• Jan 27 2012: Yes i completely agree with your view point, nowadays everyone is only interested in cramming books and getting good marks ,no one cares about knowledge and practical work.The marks scored in exams signifies nothing ,a person having good cramming skills will always score good in exam but the question arises will he/she will be able to excel during practical work.The course should be designed should lay emphasis on field work rather than cramming.
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      Jan 27 2012: They do not show someone's true knowledge or potential. Ya somewhat its true. But still there is no better way . What ever you want to do you need to memories something. To solve a integration you need to memories at-least 100 formula. And to practically find the movement of a particle you need to do 100 integration . So you got to memories thing.

      Now there is another thing also . At least 80% work in this world is repetitive . Need very less creativity.

      The point is the style of exam should be changed . It should be more applied. And this change should be for the rest 20 % .

      One more thing is there . It depends on occupation also. A journalist or legal professional has a way different from a engineer or investment banker.
      • Jan 27 2012: I agree that it is essential to memorise some things, in fact as much as you can! But This does not mean that we should focus examinations on testing that memory. Understanding of what the integration means is much more important that simple carrying out the integration itself to use your example.
        agree that no profession is the same and therefore should not be assessed in the same way, but I can not think of a single profession that is "exam based"

        And if I can answer your other comment here as well:
        I understand that it is possible to learn on the job and that you do not expect people to have the prior knowledge before they work with you. But wouldn't you like them to? In an ideal situation wouldn't you like have have a graduate straight out of university coming you work along side you, and they are complete capable and don't need you to carry them through?
    • Jan 27 2012: Sorry Kundan, I replied to Arnab's comment first.
      I glad you agree and see where I am coming from. I think the majority consensus from this discussion is that exams are not affective and need to completely redesigned. I agree that each courses assessment method should reflect the field of work that they are eventually training for.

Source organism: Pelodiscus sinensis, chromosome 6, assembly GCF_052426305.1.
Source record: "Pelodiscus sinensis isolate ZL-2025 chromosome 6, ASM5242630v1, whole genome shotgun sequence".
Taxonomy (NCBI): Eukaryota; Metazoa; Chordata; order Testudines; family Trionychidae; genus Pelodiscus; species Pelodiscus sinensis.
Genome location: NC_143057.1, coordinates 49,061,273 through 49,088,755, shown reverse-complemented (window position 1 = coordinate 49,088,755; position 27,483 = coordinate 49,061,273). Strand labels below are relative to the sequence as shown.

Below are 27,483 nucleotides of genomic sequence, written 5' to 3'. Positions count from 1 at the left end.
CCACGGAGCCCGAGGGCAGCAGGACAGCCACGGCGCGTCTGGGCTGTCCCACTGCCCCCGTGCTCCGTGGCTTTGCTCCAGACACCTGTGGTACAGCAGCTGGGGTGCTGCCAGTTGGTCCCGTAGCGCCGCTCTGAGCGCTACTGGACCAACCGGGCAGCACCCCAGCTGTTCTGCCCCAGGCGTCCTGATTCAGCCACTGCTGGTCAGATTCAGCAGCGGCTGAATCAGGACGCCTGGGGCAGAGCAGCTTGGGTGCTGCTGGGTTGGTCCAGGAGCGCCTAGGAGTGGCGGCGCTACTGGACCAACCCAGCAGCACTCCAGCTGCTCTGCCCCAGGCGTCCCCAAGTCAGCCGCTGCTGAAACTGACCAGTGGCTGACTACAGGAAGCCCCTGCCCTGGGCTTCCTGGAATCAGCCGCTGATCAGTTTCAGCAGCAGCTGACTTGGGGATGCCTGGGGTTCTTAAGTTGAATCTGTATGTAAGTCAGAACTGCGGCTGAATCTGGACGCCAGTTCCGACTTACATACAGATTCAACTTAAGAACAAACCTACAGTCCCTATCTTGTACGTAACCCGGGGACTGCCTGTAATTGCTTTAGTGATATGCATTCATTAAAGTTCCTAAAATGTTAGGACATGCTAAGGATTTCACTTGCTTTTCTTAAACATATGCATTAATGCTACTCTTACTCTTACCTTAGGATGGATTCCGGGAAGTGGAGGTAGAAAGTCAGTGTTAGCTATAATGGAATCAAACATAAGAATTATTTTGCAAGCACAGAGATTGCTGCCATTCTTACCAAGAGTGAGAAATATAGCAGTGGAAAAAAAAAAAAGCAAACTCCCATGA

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    Jan 22 2012: Exams are a way to verify what a person has committed to memory (long or short term). If that verification is essential to a well-executed educational process then it, or an improved alternate method, must be used. I guess you are arguing that such verification is not essential and the time would be better utilized on course work. So, the debate is not whether or not exams are effective, but whether they are essential and necessary.
    • Tom Pye

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      Jan 22 2012: I suppose that although course work does require you to know and understand the information, it does not require you to have it in your memory merely in your nots and text book that you are using for research.
      However in general an examination doesn't allow you to demonstrate a true understanding of the subject just for the question. Both have their merits and I suppose my title saying exams should be "abolished" was a bit heavy handed. But I feel that to demonstrate someone's true ability, and reflect the work that would be expected in a job, a much higher weighting should be given to course work.

      For example in my Engineering degree my exams have such high weighting that the difference between just passing, and getting 100% in one 3 hour exam, can mean the difference between a 1st and a 3rd over all for the entire year.
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        Jan 22 2012: Perhaps exams are essential and necessary but they are commonly misapplied to measure memory rather than understanding. You should not get passing credit for a class you do not understand, even though you may have memorized sufficient information to pass the exam. Thanks Tom.